Though it is preferable, and it should be the rule, that the prosecuting attorneys and counsels for the defense present their evidence and carry out their cross-examination as ordered by the rules and without making intimations and comments which are not those strictly permissible in the light of the evidence, it is not justified to reverse for lack of good legal form when the rights of the parties have not been substantially injured. The incidents which we have recited, neither taken isolatedly nor as a whole, justify a reversal in the instant ease. We cannot assume that incidents of that kind preclude the jury from rendering an impartial verdict. People v. Hernandez Santiago, 97 P.R.R. 509, 518 (1969); People v. Rivera, 88 P.R.R. 452, 464 (1961).

2. Second assignment of error: Instructions to the jury. The defense requested the court to charge the jury with the following special instructions with regard to the evidence of character:

“Evidence of the character of a defendant may be brought before the jury, only in those cases where the defendant chooses to pass judgment on his character, through evidence in the sense that he enjoys good character. If he does so, the prosecuting attorney then is entitled to present evidence of defendant’s bad character. In this case the defendants in presenting evidence of their good character opened to discussion the question concerning their character and the prosecuting attorney therefor could have brought evidence of bad character if he had it and if he wished to do so.”

The court transmitted the first sentence of that paragraph and omitted the rest. After reading the aforementioned sentence the court continued giving its general instructions. But on two subsequent occasions the court asked whether' there was any objection to the instructions given by it or whether *962the parties were interested in any other instruction, stating the second time “before the jury withdraws?” On both occasions the defense stated that it did not have any instruction to request. Tr. Ev. pp. 271 and 275. It was after the jury withdrew that the defense stated that only part of the instruction it requested had been given.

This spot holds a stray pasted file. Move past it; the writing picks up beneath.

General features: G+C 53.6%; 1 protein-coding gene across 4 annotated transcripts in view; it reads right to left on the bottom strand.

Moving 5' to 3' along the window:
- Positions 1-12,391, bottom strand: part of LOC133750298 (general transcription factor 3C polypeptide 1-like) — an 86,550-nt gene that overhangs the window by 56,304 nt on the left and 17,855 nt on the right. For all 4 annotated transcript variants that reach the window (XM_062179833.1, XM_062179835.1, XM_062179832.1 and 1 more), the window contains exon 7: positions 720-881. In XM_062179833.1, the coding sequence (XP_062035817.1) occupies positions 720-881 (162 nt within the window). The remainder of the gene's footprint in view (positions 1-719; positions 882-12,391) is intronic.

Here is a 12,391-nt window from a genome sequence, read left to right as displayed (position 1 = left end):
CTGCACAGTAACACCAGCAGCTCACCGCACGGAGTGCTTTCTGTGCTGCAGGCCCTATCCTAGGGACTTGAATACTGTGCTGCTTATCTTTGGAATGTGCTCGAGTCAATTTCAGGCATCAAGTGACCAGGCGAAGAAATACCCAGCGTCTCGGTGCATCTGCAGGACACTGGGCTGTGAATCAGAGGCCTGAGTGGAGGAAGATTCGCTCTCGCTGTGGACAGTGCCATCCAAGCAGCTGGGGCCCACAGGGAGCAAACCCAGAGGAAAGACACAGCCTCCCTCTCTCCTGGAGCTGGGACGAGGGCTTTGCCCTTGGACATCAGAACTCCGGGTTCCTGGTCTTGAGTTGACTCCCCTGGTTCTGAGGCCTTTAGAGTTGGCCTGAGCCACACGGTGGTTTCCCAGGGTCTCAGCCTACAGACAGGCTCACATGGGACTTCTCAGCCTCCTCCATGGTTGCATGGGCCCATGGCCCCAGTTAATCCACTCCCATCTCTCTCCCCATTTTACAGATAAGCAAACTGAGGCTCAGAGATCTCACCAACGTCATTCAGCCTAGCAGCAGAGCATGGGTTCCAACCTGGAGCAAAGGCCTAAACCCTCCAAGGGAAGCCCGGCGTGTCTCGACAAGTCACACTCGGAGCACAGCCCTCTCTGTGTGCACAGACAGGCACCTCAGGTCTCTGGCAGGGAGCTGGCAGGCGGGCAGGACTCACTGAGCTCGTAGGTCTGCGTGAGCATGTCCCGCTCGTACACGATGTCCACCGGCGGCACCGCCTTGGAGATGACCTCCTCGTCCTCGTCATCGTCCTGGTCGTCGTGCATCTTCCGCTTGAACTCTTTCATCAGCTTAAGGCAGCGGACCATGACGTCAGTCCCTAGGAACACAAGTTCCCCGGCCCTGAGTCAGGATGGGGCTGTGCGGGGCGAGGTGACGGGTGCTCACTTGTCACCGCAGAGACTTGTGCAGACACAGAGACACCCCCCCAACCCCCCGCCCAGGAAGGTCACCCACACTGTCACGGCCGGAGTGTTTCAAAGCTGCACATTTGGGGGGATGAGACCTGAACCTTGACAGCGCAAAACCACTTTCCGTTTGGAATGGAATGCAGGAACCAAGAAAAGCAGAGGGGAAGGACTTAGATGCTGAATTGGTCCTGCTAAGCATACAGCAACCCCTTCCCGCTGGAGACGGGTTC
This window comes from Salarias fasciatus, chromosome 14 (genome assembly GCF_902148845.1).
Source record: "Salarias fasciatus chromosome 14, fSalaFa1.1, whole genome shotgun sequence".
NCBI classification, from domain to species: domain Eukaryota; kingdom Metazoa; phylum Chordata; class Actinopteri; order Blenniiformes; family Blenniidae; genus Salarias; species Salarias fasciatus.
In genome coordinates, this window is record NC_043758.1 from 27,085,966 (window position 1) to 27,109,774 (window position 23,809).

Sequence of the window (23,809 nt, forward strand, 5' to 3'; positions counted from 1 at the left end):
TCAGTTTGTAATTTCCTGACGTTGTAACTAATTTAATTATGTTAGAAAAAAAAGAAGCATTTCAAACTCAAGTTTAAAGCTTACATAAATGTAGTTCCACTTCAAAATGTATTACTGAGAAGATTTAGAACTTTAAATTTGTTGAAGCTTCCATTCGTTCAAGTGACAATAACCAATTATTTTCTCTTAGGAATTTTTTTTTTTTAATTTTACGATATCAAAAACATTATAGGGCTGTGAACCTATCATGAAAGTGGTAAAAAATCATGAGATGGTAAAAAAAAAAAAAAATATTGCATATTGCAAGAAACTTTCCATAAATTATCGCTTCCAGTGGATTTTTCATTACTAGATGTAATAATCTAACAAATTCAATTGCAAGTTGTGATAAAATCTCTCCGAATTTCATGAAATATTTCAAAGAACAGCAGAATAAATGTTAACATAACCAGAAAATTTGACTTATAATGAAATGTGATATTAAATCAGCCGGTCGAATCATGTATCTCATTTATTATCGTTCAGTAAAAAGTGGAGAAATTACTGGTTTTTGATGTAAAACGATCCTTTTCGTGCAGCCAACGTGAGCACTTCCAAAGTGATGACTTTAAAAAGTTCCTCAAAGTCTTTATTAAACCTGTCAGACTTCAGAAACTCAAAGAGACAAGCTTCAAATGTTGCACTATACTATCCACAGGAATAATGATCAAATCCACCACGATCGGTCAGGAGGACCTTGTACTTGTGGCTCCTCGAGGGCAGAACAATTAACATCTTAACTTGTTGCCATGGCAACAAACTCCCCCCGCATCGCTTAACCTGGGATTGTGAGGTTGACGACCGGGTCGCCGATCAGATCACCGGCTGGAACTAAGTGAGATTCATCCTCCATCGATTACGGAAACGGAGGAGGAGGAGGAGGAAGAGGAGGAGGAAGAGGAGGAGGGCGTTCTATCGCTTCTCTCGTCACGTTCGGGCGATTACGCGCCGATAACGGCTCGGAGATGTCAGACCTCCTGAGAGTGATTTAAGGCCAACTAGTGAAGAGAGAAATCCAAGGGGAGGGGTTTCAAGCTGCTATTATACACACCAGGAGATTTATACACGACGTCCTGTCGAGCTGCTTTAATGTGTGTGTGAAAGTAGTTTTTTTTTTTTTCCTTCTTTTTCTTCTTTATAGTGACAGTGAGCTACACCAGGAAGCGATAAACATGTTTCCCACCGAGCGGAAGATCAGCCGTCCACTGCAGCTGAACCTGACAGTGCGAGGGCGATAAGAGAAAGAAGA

Rule 137 of the Rules of Criminal Procedure, after providing that the parties may request certain instructions, prescribes that “Neither party may assign as error any portion of the instructions or omission therein unless objection is raised thereto or additional instructions are requested before the jury retires to deliberate, stating clearly the grounds of challenge or of its request.” (Italics ours.) We see then, that the contention was untimely. In any event, in order that a refusal to give instructions requested may give rise to a reversal the instruction should be correct, the point should not have been covered in other instructions and the thing omitted should refer to a vital point in the case so that the failure to give it seriously deprives the defendant of an effective defense. People v. Negrón Vélez, 96 P.R.R. 408, 420 (1968). The part which was omitted from the special instructions requested in the instant case does not refer to a vital point of the same and the failure to give it did not deprive the defendants of an effective defense. In view of the evidence for the prosecution contained in a clear and probable testimony it was incumbent upon the jury to give or not to give credit to it. Obviously, by unanimity, it gave credit to said evidence for the prosecution.

3, 4, and 5. The third, fourth, and fifth assignments of error refer to the sufficiency and weighing of the evidence. In the light of the evidence for the prosecution, there is basis in the record to sustain the conviction. It was the duty of the jury to settle the conflict in the evidence and to give, or refuse to give, credibility to the witnesses. We find no ground in the *963record to disturb the determination unanimously made by the jury about that particular. Said errors were not committed.

6. Denial of petition for a new trial. A hearing concerning said petition was held in the trial court. The defense and the prosecuting attorney argued. In its brief before this Court the defense submits this assignment on the arguments adduced at the hearing in the trial court and on the foregoing contentions set forth in its brief. The motion for new trial was grounded on the provisions of Rule 188 of the Rules of Criminal Procedure subdivisions (c), (d4), (d5), and (f). We have considered and discussed those contentions previously in this opinion. As is known, an order denying a motion for new trial is not appealable because it is not a final judgment in a criminal case and it is only reviewable through certiorari. Section 14(a) of the Judiciary Act, Act No. 11 of July 24, 1952, as amended, 4 L.P.R.A. § 37(a), with regard to Rule 193 of the Rules of Criminal Procedure, People v. Matos Rodríguez, 91 P.R.R. 616, 621 (1965). But as we have set forth, not even the examination of its grounds convinces us to the effect that error was committed in denying it.

The errors assigned not having been committed, the judgments appealed from will be affirmed.